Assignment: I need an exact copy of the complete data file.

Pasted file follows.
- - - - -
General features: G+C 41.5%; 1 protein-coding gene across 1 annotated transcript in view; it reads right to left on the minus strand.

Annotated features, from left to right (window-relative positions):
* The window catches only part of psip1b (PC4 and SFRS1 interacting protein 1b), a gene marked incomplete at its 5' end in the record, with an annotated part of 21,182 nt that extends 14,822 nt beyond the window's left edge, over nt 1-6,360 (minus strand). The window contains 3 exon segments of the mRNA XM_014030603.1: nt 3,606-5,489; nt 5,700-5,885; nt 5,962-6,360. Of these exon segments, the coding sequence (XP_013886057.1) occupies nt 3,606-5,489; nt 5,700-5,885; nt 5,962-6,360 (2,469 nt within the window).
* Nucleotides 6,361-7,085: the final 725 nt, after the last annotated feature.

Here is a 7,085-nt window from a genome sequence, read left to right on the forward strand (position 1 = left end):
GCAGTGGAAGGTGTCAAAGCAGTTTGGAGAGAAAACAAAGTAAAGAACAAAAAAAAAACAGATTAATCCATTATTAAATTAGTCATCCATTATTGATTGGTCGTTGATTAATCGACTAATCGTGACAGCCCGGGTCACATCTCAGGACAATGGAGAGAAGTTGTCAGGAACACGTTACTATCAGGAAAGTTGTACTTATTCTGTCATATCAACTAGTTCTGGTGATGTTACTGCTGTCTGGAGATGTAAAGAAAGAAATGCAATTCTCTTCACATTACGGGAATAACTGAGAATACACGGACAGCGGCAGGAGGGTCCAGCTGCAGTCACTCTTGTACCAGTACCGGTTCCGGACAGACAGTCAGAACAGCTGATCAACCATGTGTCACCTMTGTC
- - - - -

General features: G+C 41.5%; 1 protein-coding gene across 1 annotated transcript in view; it reads right to left on the minus strand.

Annotated features, from left to right (window-relative positions):
* The window catches only part of psip1b (PC4 and SFRS1 interacting protein 1b), a gene marked incomplete at its 5' end in the record, with an annotated part of 21,182 nt that extends 14,822 nt beyond the window's left edge, over nt 1-6,360 (minus strand). The window contains 3 exon segments of the mRNA XM_014030603.1: nt 3,606-5,489; nt 5,700-5,885; nt 5,962-6,360. Of these exon segments, the coding sequence (XP_013886057.1) occupies nt 3,606-5,489; nt 5,700-5,885; nt 5,962-6,360 (2,469 nt within the window).
* Nucleotides 6,361-7,085: the final 725 nt, after the last annotated feature.

Here is a 7,085-nt window from a genome sequence, read left to right on the forward strand (position 1 = left end):
GCAGTGGAAGGTGTCAAAGCAGTTTGGAGAGAAAACAAAGTAAAGAACAAAAAAAAAACAGATTAATCCATTATTAAATTAGTCATCCATTATTGATTGGTCGTTGATTAATCGACTAATCGTGACAGCCCGGGTCACATCTCAGGACAATGGAGAGAAGTTGTCAGGAACACGTTACTATCAGGAAAGTTGTACTTATTCTGTCATATCAACTAGTTCTGGTGATGTTACTGCTGTCTGGAGATGTAAAGAAAGAAATGCAATTCTCTTCACATTACGGGAATAACTGAGAATACACGGACAGCGGCAGGAGGGTCCAGCTGCAGTCACTCTTGTACCAGTACCGGTTCCGGACAGACAGTCAGAACAGCTGATCAACCATGTGTCACCTMTGTC